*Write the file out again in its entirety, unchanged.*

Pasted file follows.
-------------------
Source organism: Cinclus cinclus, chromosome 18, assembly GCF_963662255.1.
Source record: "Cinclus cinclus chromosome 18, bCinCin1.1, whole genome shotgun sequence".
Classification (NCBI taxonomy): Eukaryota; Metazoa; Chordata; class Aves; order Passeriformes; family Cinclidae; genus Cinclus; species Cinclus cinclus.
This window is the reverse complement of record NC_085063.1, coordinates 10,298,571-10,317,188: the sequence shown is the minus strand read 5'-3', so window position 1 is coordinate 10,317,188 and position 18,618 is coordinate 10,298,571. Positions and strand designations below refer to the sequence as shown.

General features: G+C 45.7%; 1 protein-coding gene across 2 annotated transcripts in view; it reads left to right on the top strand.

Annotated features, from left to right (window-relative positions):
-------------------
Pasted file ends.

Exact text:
Source organism: Cinclus cinclus, chromosome 18, assembly GCF_963662255.1.
Source record: "Cinclus cinclus chromosome 18, bCinCin1.1, whole genome shotgun sequence".
Classification (NCBI taxonomy): Eukaryota; Metazoa; Chordata; class Aves; order Passeriformes; family Cinclidae; genus Cinclus; species Cinclus cinclus.
This window is the reverse complement of record NC_085063.1, coordinates 10,298,571-10,317,188: the sequence shown is the minus strand read 5'-3', so window position 1 is coordinate 10,317,188 and position 18,618 is coordinate 10,298,571. Positions and strand designations below refer to the sequence as shown.

General features: G+C 45.7%; 1 protein-coding gene across 2 annotated transcripts in view; it reads left to right on the top strand.

Annotated features, from left to right (window-relative positions):